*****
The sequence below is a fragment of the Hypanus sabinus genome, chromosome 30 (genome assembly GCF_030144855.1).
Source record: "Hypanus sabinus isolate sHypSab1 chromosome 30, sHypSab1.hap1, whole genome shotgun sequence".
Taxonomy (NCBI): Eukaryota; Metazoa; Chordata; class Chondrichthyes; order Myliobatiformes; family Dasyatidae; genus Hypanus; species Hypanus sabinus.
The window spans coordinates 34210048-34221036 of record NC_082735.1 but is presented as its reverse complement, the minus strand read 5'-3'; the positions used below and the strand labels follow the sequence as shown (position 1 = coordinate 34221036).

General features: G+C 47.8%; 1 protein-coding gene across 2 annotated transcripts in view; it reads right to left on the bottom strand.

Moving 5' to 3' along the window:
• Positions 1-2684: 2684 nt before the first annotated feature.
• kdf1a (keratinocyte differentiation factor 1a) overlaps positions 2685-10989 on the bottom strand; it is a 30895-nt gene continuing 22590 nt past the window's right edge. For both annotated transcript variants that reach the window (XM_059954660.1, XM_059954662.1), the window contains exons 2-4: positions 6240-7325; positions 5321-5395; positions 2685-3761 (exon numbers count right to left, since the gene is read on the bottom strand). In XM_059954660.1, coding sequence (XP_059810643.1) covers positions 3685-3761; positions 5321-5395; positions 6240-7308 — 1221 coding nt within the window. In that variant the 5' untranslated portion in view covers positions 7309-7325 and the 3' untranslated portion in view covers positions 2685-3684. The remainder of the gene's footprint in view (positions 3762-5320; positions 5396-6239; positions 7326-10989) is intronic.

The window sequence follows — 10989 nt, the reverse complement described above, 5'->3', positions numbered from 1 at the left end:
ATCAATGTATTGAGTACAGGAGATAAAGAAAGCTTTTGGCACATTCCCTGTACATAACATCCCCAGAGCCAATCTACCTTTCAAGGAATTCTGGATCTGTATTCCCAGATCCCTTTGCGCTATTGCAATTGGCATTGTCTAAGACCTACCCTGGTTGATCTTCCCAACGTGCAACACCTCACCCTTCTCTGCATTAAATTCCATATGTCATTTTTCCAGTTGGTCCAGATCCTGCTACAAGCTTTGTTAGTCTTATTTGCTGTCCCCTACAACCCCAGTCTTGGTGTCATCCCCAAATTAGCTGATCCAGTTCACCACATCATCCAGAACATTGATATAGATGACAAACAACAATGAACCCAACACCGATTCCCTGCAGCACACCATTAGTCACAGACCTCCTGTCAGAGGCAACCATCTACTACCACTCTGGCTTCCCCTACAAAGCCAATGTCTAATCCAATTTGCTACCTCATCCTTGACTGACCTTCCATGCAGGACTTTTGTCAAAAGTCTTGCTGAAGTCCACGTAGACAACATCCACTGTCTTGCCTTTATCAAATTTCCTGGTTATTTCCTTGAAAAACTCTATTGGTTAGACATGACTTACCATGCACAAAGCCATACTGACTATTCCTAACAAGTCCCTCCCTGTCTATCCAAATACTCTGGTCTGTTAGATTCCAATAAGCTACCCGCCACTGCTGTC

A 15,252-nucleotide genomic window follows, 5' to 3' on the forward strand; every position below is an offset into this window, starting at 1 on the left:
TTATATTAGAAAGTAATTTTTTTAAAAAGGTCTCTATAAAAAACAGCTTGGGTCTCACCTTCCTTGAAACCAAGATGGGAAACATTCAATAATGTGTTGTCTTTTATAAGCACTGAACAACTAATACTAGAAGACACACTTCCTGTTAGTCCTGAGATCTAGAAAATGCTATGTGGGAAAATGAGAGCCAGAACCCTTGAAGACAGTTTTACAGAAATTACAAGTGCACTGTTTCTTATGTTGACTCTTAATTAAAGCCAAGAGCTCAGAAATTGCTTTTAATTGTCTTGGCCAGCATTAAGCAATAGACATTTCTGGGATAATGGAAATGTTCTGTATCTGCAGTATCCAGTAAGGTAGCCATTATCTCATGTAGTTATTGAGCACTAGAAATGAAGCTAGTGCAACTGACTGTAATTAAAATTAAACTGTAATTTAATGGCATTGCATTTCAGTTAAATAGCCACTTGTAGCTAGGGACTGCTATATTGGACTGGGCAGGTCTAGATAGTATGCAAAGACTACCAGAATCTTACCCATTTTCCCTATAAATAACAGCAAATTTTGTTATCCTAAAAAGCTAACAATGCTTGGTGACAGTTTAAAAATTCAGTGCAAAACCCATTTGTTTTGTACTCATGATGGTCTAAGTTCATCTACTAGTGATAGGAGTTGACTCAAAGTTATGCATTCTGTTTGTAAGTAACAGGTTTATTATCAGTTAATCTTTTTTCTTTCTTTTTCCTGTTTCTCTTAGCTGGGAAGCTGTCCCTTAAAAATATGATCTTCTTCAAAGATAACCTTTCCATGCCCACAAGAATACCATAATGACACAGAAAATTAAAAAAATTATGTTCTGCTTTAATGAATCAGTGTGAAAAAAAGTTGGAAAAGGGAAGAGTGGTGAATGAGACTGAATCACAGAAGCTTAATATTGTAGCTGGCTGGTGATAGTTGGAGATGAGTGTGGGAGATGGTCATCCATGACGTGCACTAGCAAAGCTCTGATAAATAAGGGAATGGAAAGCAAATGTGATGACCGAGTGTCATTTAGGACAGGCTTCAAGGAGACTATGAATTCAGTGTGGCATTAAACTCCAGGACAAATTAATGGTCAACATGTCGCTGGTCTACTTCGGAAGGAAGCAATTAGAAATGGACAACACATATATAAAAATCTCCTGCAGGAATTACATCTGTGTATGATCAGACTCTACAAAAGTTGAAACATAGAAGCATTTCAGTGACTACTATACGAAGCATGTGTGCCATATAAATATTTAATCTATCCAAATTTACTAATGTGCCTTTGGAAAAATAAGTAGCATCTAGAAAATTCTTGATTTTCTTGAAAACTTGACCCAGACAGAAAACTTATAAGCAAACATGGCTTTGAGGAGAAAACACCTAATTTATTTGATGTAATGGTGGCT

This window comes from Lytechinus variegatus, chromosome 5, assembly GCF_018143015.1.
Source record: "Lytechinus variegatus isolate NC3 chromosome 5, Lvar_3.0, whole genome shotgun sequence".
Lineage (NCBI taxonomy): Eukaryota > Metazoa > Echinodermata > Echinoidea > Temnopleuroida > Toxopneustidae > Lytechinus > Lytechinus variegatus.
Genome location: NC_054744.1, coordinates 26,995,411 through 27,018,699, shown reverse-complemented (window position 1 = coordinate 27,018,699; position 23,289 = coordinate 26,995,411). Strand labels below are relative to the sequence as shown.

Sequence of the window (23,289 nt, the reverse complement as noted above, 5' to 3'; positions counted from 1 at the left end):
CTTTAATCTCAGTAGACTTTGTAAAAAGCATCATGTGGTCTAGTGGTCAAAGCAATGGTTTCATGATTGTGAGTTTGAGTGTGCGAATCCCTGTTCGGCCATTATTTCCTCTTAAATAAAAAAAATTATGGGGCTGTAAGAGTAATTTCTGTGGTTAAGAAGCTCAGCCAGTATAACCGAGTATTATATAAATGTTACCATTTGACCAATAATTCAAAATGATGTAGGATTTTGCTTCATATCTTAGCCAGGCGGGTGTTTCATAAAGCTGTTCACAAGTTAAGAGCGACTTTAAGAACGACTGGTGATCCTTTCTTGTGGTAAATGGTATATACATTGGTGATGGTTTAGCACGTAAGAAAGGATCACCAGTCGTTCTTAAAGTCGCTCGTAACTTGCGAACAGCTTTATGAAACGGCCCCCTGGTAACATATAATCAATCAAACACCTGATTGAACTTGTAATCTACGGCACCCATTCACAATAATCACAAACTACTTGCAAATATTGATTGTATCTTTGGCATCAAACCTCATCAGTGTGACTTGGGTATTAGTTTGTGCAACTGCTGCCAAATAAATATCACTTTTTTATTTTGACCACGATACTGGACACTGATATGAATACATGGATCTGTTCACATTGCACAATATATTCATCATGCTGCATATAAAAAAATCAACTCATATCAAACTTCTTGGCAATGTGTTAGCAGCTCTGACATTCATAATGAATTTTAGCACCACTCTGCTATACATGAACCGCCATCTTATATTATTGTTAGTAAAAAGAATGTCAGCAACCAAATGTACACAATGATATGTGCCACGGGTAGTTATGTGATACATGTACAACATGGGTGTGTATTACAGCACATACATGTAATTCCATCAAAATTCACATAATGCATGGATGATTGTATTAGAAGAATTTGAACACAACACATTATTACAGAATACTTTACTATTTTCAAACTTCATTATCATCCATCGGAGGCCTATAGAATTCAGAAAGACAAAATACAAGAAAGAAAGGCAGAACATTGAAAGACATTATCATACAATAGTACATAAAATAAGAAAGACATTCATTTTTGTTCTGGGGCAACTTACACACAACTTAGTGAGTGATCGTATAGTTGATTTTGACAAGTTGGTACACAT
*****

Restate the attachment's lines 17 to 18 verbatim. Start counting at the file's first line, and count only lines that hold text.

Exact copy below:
Sequence of the window (23,289 nt, the reverse complement as noted above, 5' to 3'; positions counted from 1 at the left end):
CTTTAATCTCAGTAGACTTTGTAAAAAGCATCATGTGGTCTAGTGGTCAAAGCAATGGTTTCATGATTGTGAGTTTGAGTGTGCGAATCCCTGTTCGGCCATTATTTCCTCTTAAATAAAAAAAATTATGGGGCTGTAAGAGTAATTTCTGTGGTTAAGAAGCTCAGCCAGTATAACCGAGTATTATATAAATGTTACCATTTGACCAATAATTCAAAATGATGTAGGATTTTGCTTCATATCTTAGCCAGGCGGGTGTTTCATAAAGCTGTTCACAAGTTAAGAGCGACTTTAAGAACGACTGGTGATCCTTTCTTGTGGTAAATGGTATATACATTGGTGATGGTTTAGCACGTAAGAAAGGATCACCAGTCGTTCTTAAAGTCGCTCGTAACTTGCGAACAGCTTTATGAAACGGCCCCCTGGTAACATATAATCAATCAAACACCTGATTGAACTTGTAATCTACGGCACCCATTCACAATAATCACAAACTACTTGCAAATATTGATTGTATCTTTGGCATCAAACCTCATCAGTGTGACTTGGGTATTAGTTTGTGCAACTGCTGCCAAATAAATATCACTTTTTTATTTTGACCACGATACTGGACACTGATATGAATACATGGATCTGTTCACATTGCACAATATATTCATCATGCTGCATATAAAAAAATCAACTCATATCAAACTTCTTGGCAATGTGTTAGCAGCTCTGACATTCATAATGAATTTTAGCACCACTCTGCTATACATGAACCGCCATCTTATATTATTGTTAGTAAAAAGAATGTCAGCAACCAAATGTACACAATGATATGTGCCACGGGTAGTTATGTGATACATGTACAACATGGGTGTGTATTACAGCACATACATGTAATTCCATCAAAATTCACATAATGCATGGATGATTGTATTAGAAGAATTTGAACACAACACATTATTACAGAATACTTTACTATTTTCAAACTTCATTATCATCCATCGGAGGCCTATAGAATTCAGAAAGACAAAATACAAGAAAGAAAGGCAGAACATTGAAAGACATTATCATACAATAGTACATAAAATAAGAAAGACATTCATTTTTGTTCTGGGGCAACTTACACACAACTTAGTGAGTGATCGTATAGTTGATTTTGACAAGTTGGTACACAT